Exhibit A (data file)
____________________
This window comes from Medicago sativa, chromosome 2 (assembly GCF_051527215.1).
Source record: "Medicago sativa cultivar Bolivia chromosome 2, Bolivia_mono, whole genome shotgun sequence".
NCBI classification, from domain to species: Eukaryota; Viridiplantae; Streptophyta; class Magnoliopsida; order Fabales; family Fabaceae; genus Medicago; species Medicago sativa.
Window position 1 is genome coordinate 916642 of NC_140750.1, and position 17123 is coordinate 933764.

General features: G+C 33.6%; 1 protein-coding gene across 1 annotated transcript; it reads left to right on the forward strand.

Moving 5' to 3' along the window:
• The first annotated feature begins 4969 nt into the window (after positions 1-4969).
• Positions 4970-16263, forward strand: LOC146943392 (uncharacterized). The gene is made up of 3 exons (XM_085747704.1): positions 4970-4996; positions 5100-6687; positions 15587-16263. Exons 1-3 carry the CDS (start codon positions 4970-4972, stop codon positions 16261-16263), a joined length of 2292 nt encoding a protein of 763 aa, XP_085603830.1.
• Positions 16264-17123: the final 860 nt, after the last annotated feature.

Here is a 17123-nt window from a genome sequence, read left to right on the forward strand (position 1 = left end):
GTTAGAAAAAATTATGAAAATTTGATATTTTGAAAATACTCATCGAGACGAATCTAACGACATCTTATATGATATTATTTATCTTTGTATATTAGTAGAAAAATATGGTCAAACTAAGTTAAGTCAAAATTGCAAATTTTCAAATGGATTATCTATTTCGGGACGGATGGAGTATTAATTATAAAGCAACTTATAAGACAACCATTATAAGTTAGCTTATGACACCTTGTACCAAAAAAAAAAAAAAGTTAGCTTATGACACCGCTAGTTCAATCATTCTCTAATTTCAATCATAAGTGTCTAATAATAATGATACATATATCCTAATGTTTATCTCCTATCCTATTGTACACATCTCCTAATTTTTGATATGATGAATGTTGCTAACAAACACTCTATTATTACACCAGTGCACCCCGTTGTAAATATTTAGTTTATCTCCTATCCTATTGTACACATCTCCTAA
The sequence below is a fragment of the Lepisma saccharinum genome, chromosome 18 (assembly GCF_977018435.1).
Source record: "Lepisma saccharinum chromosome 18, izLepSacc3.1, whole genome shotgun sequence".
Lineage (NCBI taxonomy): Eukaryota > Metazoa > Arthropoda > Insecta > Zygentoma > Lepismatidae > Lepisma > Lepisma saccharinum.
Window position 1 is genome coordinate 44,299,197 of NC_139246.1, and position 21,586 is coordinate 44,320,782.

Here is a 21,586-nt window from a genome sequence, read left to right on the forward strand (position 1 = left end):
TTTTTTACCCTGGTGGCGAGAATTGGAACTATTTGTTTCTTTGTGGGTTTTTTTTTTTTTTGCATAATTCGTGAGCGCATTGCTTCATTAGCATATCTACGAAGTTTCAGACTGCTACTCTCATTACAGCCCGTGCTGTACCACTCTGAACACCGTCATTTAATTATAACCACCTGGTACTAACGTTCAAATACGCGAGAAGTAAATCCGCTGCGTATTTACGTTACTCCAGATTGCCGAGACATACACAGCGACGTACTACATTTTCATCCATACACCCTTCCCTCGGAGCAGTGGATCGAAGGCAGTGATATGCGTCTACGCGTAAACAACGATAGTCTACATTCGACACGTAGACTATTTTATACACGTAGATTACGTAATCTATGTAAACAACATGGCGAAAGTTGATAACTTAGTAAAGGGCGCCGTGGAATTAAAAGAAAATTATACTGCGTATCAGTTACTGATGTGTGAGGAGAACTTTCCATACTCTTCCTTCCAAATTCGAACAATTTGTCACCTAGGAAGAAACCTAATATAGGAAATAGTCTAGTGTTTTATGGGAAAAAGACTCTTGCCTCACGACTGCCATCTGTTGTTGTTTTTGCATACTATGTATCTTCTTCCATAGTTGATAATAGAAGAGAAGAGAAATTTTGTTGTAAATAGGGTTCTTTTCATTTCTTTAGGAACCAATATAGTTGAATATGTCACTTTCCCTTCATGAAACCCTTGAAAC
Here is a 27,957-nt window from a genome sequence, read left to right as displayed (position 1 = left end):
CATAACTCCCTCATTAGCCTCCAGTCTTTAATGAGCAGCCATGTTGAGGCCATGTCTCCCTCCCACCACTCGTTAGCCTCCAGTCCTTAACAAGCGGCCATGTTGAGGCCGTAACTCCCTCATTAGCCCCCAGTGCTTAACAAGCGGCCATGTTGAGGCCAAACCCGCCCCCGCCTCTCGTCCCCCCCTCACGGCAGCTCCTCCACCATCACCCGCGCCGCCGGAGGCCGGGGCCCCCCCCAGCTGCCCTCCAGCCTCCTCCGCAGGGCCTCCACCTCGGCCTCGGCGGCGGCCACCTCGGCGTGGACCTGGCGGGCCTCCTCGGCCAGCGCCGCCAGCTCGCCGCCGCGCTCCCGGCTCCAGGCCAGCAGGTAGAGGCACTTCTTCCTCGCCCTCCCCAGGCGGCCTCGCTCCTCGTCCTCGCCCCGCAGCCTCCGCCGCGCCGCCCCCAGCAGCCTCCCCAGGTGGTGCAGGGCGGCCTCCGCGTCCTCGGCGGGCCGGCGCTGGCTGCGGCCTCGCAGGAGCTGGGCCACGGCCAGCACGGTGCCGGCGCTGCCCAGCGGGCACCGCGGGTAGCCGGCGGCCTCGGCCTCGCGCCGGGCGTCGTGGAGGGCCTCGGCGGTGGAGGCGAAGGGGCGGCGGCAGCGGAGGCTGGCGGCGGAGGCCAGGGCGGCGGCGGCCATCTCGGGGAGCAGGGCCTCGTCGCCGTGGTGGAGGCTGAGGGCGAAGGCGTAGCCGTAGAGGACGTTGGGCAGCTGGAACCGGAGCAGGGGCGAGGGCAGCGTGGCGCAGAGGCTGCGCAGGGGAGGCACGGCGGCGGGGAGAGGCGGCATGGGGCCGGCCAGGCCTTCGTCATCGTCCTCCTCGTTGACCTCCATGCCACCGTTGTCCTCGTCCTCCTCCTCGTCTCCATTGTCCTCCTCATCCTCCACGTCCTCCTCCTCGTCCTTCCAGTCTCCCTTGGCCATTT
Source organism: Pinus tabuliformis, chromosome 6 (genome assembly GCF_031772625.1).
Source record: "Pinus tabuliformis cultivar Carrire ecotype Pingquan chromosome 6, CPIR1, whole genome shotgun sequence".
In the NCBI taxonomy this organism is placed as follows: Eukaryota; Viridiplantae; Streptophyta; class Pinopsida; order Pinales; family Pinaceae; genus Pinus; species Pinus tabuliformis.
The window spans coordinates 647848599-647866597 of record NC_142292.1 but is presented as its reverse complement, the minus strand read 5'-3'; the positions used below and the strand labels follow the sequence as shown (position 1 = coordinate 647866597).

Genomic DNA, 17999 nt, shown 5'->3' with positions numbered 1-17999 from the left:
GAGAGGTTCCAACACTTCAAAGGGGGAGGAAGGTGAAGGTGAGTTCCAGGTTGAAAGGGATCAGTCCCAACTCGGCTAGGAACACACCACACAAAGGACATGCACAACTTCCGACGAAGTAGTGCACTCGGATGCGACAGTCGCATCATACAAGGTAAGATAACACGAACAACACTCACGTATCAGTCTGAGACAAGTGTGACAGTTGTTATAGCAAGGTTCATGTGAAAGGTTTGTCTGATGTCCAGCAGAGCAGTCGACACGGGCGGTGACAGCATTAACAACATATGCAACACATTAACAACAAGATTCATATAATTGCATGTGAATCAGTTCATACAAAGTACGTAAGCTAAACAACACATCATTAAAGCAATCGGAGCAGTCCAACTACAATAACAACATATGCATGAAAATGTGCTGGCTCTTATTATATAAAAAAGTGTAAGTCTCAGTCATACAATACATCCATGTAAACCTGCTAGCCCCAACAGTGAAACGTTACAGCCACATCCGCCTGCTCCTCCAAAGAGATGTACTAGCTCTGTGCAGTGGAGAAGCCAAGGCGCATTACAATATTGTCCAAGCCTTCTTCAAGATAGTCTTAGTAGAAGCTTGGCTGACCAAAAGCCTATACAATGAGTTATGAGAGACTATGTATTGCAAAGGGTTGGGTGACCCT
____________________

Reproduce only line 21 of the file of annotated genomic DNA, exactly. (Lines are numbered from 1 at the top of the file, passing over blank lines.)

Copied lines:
Source record: "Pinus tabuliformis cultivar Carrire ecotype Pingquan chromosome 6, CPIR1, whole genome shotgun sequence".